By Rich W Woods
I spent the weekend walking around Engadget Expand in Manhattan. There were tons of different booths set up with new innovative technologies and products. All of them were the same. It was a new product, they were either selling them there or they would ship in a couple weeks.
There was, however, one group there that stood out from the crowd. This group was The Green Cat Collective. They had a device called The Sand Noise Device. This device was pretty much a sandbox that made music whenever anyone moved the sand around.
My first question was the obvious one. What’s the point? Why does the world need a sandbox that makes noise when you play with the sand? The answer was the best answer I had heard throughout the entire convention. It’s art. That’s it. Technology being created for the sake of creating art was the most beautiful thing I had heard all weekend.
The Green Cat Collective
The Green Cat Collective consists of four people: Jay Van Dyke, Devin Dominguez, Jason Saxon, and Matt Roads. I know what you’re thinking. As far as I know, Jason Saxon is not related to Harold Saxon nor is he a Time Lord.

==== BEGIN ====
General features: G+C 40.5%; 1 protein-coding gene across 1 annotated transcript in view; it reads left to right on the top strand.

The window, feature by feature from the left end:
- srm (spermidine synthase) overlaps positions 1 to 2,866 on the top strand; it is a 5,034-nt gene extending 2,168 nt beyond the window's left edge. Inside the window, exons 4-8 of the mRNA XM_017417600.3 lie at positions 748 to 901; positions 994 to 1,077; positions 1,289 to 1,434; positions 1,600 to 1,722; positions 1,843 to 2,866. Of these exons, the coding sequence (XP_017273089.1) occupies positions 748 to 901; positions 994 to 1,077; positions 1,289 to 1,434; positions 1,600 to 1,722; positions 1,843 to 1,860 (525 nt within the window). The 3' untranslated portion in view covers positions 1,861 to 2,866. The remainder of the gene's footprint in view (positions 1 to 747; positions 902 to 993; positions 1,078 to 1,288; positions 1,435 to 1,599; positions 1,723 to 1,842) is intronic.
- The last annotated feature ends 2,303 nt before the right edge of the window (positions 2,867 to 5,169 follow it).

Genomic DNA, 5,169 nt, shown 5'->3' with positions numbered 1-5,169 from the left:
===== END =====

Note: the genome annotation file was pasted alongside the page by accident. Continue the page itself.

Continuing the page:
The man I met at Engadget Expand was Jay Van Dyke. The next question I asked was how he planned to make money. He said that maybe some company that might want a piece of art to be displayed in their lobby might want one. One thing was clear: art was primary and money was clearly secondary.
I also asked what products The Green Cat Collective would be working on in the future. He mentioned something about a device that would make music based on how the user drives.
The Sand Noise Device
The Sand Noise Device uses everyday hardware to work. It uses an Xbox Connect and a Playstation 4 camera to detect how the sand moves. I guess the didn’t want to be biased to any particular gaming platform.
Using a projector, devices are projected onto the sand. The virtual devices act just like a physical object would. “They have mass and obey the laws of gravity. They will slow down when climbing uphill, speed up when flowing downhill, get stuck in pits, and collide with the tangible objects. Users can even push the virtual objects around the sand with their hands.”
The virtual objects react to the shape of the sand. As the virtual objects move, they create sounds. Those sounds create music.
To learn more about The Sand Noise Device and The Green Cat Collective, check out sandnoisedevice.com.